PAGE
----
Probate Newcastle upon tyne
What is Probate?
Probate is simply a legal process which proves a Will is Valid, following this the "Estate" is dealt with and ensuring the wishes of the Will are met.
The term Probate is also used for the process of dealing with ‘the Estate’ where there is no Will. Sometimes this is known as distributing the Estate under Intestacy Rules.
Who can carry out probate?
If the deceased left a Will, they may have specified the designated executor or executors – these people are expected to “execute” the Will, which means they will share out the estate as specified and deal with any related complications, as well as carry out any other final wishes specified in the Will. However, you are not legally required to act as executor, even if you are the only executor named in the Will.
If there is no executor named, or there is no Will, someone must become the administrator of the estate – this will be someone who would benefit from the Will, or a blood relative if no Will exists.
The administrator largely performs the same tasks that an executor would, although they often have no Will to act upon.
Obtaining the Grant of Representation
To execute a Will, you will usually need to obtain the Grant of Probate or Letters of Administration. The Grant of Representation refers to the grant that you must obtain to carry out probate. The kind of grant that you need will depend on your circumstances, which is outlined as follows:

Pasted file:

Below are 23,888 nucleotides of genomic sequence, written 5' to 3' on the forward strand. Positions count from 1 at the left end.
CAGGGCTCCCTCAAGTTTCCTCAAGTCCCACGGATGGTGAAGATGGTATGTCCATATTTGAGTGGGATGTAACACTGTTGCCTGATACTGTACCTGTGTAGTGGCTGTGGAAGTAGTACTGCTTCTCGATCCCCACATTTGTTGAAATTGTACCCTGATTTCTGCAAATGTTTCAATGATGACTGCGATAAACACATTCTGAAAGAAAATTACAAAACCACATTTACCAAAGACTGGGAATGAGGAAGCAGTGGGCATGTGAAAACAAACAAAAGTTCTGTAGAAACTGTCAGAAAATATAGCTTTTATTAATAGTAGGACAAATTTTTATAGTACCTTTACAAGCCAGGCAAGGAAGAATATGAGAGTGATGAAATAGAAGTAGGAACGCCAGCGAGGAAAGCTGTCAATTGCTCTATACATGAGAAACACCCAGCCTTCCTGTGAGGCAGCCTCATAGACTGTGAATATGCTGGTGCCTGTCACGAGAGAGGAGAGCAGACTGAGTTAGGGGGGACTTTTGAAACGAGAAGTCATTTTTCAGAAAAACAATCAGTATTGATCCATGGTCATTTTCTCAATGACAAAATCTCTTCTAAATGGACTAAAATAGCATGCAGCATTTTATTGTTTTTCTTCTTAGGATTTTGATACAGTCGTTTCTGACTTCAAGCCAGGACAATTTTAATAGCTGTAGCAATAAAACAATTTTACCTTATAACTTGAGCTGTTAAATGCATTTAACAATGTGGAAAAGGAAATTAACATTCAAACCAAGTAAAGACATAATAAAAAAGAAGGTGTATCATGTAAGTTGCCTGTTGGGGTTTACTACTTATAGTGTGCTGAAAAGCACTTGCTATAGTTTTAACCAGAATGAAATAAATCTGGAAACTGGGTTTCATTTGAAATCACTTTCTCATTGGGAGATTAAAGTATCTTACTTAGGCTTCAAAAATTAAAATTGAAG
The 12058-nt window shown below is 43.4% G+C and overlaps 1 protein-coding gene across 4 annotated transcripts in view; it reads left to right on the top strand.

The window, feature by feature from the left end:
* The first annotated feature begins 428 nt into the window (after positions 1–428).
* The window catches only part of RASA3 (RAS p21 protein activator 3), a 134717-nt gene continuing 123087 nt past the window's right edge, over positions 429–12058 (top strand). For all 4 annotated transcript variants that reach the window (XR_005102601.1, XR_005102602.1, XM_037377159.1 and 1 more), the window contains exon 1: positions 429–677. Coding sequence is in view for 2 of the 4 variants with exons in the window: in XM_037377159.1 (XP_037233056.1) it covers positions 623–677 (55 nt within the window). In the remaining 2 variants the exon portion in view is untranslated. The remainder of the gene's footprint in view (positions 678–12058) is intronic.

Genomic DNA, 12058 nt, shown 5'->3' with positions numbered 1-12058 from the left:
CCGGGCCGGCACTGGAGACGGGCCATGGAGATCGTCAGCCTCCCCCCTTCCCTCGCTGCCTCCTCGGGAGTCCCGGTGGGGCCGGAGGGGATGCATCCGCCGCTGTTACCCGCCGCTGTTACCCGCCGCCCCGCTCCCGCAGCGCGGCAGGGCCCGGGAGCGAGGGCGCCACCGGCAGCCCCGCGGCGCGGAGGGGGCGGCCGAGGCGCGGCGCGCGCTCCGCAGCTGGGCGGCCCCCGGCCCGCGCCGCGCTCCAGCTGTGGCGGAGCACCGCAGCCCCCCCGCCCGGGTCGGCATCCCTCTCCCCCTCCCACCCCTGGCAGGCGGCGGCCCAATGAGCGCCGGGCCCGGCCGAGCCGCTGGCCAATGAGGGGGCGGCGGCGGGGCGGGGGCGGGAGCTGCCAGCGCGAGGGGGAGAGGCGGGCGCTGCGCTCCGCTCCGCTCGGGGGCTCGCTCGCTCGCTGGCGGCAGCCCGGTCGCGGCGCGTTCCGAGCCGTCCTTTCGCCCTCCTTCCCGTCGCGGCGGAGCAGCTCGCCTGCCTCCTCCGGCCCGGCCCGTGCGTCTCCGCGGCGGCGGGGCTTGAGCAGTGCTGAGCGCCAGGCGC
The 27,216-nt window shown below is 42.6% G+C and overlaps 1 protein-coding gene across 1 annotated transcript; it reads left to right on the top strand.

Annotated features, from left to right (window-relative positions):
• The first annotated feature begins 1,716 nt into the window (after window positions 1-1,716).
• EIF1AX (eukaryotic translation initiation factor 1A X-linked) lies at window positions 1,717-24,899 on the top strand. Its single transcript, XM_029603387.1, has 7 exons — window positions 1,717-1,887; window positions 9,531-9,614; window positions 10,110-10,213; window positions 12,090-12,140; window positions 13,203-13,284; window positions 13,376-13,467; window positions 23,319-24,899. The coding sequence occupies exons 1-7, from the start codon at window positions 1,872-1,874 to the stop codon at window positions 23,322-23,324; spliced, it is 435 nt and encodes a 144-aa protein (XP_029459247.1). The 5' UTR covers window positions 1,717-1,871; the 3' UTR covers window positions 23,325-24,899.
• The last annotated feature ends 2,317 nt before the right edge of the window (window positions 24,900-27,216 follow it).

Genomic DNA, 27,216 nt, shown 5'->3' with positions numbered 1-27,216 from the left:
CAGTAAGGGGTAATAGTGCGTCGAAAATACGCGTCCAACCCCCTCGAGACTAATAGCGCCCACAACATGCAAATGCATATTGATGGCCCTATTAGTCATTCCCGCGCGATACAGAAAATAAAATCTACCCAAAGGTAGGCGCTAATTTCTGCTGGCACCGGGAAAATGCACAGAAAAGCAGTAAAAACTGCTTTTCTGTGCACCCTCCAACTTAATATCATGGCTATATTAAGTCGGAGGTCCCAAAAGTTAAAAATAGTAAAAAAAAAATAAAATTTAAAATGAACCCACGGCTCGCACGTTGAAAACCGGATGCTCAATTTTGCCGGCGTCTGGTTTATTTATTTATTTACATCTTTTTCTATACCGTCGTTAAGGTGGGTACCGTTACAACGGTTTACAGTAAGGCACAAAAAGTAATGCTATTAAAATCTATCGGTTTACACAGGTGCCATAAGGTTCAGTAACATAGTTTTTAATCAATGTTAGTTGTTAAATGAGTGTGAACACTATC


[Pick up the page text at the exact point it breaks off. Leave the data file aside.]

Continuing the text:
If you are named executor in the Will – Grant of Probate
If you are the administrator with no Will – Letters of Administration
If you are the administrator of a Will – Letters of Administration (with Will)
The Grant of Representation will make it possible for you to access all of the deceased’s assets, such as their bank and building society accounts. Doing so without the Grant of Representation would be very difficult, if not impossible. However, the Grant of Representation may not be needed if:
The deceased did not have much money in their accounts – a bank or building society may be willing to release the funds without a grant, or;
Their properties, bank or building society accounts and insurance policies were joint-owned by a surviving spouse or civil partner.
In the event of joint-owned accounts, the bank or building society may be willing to transfer sole ownership to the surviving civil partner or spouse if you present them with the death certificate. However, if they had any sole accounts, you will most likely need the Grant of Representation.
What to do if there is no Will?
As mentioned above, a blood relative will need to become an administrator of the estate if there is no Will, as without one, the deceased’s estate will become intestate, meaning that it must be distributed according to the strict rules of intestacy. If you are not sure what to do, contact a solicitor for advice.
Most small estates can be completed - or wound up - within a year. Of course, if it is particularly complicated, for example having property abroad, it may take longer. Or indeed if the Will is contested this could delay proceedings dramatically.
Our specialised team are available for a free hour, no commitment, advisory appointment to help determine what works best for
your circumstances. They will work with you in drafting your tailored documents.
When you decide to begin your journey in making your Will with us, we will be on hand to guide you through the process during the drafting process, and indeed after you have signed your new Will. We will be there to advise you on any changes and future concerns.